Scared of disbanding Lokayukta, govt created ACB: Justice Hegde

Scared of disbanding Lokayukta, govt created ACB: Justice Hegde

Anti-corruption bureau: Experts doubt claims that it was created as per SC order

Scared of disbanding Lokayukta, govt created ACB: Justice Hegde

The State government’s order to take away the anti-corruption work from the Lokayukta institution by setting up a separate Anti-Corruption Bureau (ACB) has drawn criticism from various quarters.

The government order (GO) constituting the ACB stated that it was as per the Supreme Court direction in the case between C Rangaswamaiah vs Karnataka Lokayukta. Though the GO didn’t elaborate on the Apex Court directions, a close look at the GO indicates that the SC order was passed in 1998 and it was on whether the State government could order investigation under Prevention of Corruption Act when the police officers were on deputation to the police wing of the Lokayukta.

The GO stated that State DG&IGP Om Prakash had written a letter on February 3, 2016, based on the 1998 order of the Supreme Court, and suggested constitution of the ACB to deal with cases under Prevention of Corruption Act.

The GO stated that as per Om Prakash’s report, Lokayukta police have dual roles to play; one to assist Lokayukta and Upalokayuktas in the enquiries under the Lokayukta Act and the other to hold investigation under the PC Act. The government has agreed to set up ACB in order to avoid confusion and also to implement the directions given in the Rangaswamaiah case.

Former Lokayukta Justice N Santosh Hegde said that the government could have just regularised corruption instead of setting up such a bureau under the chief minister.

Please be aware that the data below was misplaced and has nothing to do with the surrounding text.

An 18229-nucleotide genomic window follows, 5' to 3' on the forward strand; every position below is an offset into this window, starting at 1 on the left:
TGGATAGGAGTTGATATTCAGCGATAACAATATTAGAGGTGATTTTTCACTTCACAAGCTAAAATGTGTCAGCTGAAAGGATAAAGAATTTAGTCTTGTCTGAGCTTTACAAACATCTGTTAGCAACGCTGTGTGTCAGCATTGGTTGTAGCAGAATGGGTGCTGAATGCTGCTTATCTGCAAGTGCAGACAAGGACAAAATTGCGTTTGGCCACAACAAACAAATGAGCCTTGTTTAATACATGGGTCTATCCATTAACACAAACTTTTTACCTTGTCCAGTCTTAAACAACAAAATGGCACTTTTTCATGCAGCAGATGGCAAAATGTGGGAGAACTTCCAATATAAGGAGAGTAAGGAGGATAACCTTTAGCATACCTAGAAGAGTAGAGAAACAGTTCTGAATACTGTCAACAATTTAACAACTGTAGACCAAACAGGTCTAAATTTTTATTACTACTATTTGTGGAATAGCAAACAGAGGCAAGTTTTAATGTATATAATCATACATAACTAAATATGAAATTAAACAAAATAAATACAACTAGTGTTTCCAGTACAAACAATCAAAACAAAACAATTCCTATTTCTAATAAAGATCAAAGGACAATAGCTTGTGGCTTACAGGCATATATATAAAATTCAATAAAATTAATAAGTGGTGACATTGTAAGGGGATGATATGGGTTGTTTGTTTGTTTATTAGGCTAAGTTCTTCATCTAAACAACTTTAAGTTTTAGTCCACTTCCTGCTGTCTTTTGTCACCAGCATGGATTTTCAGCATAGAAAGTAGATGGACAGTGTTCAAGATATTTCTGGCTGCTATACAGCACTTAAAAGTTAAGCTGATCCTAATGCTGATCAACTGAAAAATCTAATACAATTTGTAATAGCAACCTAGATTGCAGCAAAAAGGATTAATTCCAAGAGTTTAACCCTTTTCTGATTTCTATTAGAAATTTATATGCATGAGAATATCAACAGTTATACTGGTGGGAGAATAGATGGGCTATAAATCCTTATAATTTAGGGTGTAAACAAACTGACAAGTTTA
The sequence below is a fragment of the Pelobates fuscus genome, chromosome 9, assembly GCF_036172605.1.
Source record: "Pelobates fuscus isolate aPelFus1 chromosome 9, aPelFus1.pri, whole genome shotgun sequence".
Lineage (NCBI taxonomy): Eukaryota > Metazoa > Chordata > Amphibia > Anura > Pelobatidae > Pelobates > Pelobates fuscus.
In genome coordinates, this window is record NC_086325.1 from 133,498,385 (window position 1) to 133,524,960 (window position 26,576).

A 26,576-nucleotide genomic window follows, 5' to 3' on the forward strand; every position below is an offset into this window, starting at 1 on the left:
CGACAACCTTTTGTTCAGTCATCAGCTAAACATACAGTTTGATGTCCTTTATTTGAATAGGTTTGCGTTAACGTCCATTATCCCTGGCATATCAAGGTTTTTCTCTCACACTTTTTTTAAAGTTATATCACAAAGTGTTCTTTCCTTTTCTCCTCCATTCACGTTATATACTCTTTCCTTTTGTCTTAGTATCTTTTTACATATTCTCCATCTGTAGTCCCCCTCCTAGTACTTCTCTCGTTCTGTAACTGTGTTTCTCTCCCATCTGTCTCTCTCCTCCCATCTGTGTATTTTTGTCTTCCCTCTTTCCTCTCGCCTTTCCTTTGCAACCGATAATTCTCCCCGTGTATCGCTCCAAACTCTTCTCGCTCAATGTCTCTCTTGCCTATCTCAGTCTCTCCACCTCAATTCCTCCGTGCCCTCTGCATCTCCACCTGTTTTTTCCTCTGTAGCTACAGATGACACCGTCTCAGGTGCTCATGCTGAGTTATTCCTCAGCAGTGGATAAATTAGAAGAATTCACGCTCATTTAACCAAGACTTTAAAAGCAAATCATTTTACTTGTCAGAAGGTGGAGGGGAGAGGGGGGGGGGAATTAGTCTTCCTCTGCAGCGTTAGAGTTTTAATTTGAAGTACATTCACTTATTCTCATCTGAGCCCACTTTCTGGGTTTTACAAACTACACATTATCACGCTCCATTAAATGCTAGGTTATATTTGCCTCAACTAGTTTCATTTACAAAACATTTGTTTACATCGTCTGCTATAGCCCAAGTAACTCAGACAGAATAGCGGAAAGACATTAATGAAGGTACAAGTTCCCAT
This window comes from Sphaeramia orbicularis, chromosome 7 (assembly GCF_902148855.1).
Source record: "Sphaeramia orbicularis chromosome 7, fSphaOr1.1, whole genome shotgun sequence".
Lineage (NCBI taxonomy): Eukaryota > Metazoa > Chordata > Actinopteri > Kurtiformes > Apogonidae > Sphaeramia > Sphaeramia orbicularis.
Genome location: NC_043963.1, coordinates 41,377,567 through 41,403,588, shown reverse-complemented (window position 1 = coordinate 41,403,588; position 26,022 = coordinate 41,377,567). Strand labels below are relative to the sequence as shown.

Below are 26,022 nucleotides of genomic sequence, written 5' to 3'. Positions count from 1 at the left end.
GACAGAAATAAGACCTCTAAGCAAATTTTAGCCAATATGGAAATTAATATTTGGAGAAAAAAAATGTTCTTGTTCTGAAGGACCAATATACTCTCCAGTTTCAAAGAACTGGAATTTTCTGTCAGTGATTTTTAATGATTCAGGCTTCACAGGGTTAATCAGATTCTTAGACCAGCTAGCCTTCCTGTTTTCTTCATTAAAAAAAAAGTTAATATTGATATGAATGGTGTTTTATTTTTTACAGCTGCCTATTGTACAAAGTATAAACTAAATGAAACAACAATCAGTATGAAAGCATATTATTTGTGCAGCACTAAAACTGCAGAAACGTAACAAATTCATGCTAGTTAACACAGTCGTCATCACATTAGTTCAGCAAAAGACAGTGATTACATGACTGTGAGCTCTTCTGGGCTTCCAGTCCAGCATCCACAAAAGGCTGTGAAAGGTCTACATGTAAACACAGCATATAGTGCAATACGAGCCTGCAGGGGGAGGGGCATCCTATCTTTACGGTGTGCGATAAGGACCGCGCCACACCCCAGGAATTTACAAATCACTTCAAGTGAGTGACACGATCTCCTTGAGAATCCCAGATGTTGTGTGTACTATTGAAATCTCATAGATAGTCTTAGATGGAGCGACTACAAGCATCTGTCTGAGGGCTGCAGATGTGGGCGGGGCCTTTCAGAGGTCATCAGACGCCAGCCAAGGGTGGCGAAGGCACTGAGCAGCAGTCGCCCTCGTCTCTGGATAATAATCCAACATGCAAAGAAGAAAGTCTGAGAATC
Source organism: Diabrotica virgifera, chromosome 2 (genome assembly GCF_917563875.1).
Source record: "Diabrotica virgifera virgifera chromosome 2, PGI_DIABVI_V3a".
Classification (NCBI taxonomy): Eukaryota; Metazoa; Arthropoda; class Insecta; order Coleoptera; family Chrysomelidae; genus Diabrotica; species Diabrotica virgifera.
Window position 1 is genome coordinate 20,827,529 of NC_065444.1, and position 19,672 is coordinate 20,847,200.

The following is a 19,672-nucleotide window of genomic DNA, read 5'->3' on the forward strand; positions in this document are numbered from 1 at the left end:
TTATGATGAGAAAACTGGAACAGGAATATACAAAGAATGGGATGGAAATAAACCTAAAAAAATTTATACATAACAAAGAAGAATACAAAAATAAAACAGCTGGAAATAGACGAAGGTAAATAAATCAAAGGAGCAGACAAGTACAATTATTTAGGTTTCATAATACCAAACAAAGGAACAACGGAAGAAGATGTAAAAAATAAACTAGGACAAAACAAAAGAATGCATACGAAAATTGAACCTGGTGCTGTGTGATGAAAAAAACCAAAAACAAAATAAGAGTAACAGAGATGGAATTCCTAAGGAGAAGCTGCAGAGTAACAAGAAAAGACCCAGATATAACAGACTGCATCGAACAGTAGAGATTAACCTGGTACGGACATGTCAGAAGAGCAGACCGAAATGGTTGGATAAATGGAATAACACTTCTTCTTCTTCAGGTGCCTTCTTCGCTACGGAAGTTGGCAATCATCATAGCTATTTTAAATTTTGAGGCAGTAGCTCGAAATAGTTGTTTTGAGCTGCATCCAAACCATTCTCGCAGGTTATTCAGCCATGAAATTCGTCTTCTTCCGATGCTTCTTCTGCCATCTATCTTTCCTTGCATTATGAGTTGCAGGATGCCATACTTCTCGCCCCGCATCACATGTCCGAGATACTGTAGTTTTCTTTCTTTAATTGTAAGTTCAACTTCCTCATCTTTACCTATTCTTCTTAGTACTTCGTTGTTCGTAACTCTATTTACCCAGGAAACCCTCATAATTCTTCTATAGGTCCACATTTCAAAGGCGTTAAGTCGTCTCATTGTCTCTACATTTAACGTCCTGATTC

“I will have to refer to the situation prior to 1984 when Karnataka had a State Vigilance Commission, headed by a retired High Court judge and Anti Corruption Bureau headed by senior police officers. The then government headed by Ramakrishna Hegde found this set-up inefficient and merged both the vigilance commission and ACB and created Lokayukta. People should ask the present Siddaramaiah-led government as to how many cases under Prevention of Corruption (PC) Act it has referred to Lokayukta police in the last three years. The truth is that this government wants to disband Lokayukta, but is scared to do so. Instead of doing all this drama, the government can close the Lokayukta institution,” Justice Hegde said.

Supreme Court counsel K V Dhananjaya said, “First of all, no judgment of the Supreme Court has asked this government to disband the Lokayukta police. It is a total lie and it is surprising that this government does not think twice before lying in such a way to the public. All that the Supreme Court had said was that the anti-corruption police should receive special knowledge and training and should therefore, be separated from the regular crime police. That separation took place in Karnataka long ago. The Lokayukta police was also given great independence.”

What the govt order says?

*  Lokayukta police will not, henceforth, investigate cases under Prevention of Corruption Act, while the newly set up Anti-Corruption Bureau with a staff strength of 322 will exclusively handle cases of graft.

* ACB will be autonomous and will be under the Department of Personnel and Administrative Reforms (DPAR), which is under the chief minister.

*  The government intends to establish Vigilance Advisory Board headed by the chief secretary, principal secretaries of DPAR, Revenue and others. This board will monitor the work of ACB (except ongoing investigations). 

* The ACB cannot take up investigation against any public servant without obtaining sanction from the sanctioning authority.

‘ACB won’t curb Lokayukta powers’

Home Minister G Parameshwara on Tuesday said the government’s intention was not to curb the authority of the Lokayukta by establishing the Anti-Corruption Bureau (ACB). Replying to questions by the media in Bengaluru, he said the government had constituted the ACB based on the various court orders. This will further help curb corruption, he added. The minister said the government had not amended the Lokayukta Act. In order to handle corruption cases effectively, the responsibility of investigating corruption cases have been separated from the Lokayukta police and entrusted to the ACB. This will help in tackling corruption more effectively. It is wrong to interpret that the authority of the Lokayukta has been clipped, he said.

The law allows filing of complaints against the chief minister and the ministers, he said in response to a question.

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